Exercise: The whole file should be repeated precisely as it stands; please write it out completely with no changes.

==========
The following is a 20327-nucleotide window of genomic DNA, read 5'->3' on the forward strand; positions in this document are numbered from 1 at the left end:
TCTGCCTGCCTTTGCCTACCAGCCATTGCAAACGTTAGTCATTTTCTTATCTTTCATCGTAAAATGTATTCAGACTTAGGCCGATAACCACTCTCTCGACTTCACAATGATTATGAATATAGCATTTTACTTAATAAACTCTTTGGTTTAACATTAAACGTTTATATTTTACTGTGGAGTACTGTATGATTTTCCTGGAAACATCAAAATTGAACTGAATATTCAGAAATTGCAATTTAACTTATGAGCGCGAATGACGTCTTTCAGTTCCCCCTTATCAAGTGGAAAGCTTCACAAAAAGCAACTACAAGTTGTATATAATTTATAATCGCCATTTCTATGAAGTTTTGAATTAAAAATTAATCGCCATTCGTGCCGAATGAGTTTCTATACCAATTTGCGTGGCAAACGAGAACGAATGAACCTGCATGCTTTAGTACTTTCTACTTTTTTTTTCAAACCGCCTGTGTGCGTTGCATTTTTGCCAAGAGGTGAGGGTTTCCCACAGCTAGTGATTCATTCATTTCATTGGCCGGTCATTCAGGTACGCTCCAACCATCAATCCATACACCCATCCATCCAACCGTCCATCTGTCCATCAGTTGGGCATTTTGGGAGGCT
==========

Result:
The following is a 20327-nucleotide window of genomic DNA, read 5'->3' on the forward strand; positions in this document are numbered from 1 at the left end:
TCTGCCTGCCTTTGCCTACCAGCCATTGCAAACGTTAGTCATTTTCTTATCTTTCATCGTAAAATGTATTCAGACTTAGGCCGATAACCACTCTCTCGACTTCACAATGATTATGAATATAGCATTTTACTTAATAAACTCTTTGGTTTAACATTAAACGTTTATATTTTACTGTGGAGTACTGTATGATTTTCCTGGAAACATCAAAATTGAACTGAATATTCAGAAATTGCAATTTAACTTATGAGCGCGAATGACGTCTTTCAGTTCCCCCTTATCAAGTGGAAAGCTTCACAAAAAGCAACTACAAGTTGTATATAATTTATAATCGCCATTTCTATGAAGTTTTGAATTAAAAATTAATCGCCATTCGTGCCGAATGAGTTTCTATACCAATTTGCGTGGCAAACGAGAACGAATGAACCTGCATGCTTTAGTACTTTCTACTTTTTTTTTCAAACCGCCTGTGTGCGTTGCATTTTTGCCAAGAGGTGAGGGTTTCCCACAGCTAGTGATTCATTCATTTCATTGGCCGGTCATTCAGGTACGCTCCAACCATCAATCCATACACCCATCCATCCAACCGTCCATCTGTCCATCAGTTGGGCATTTTGGGAGGCT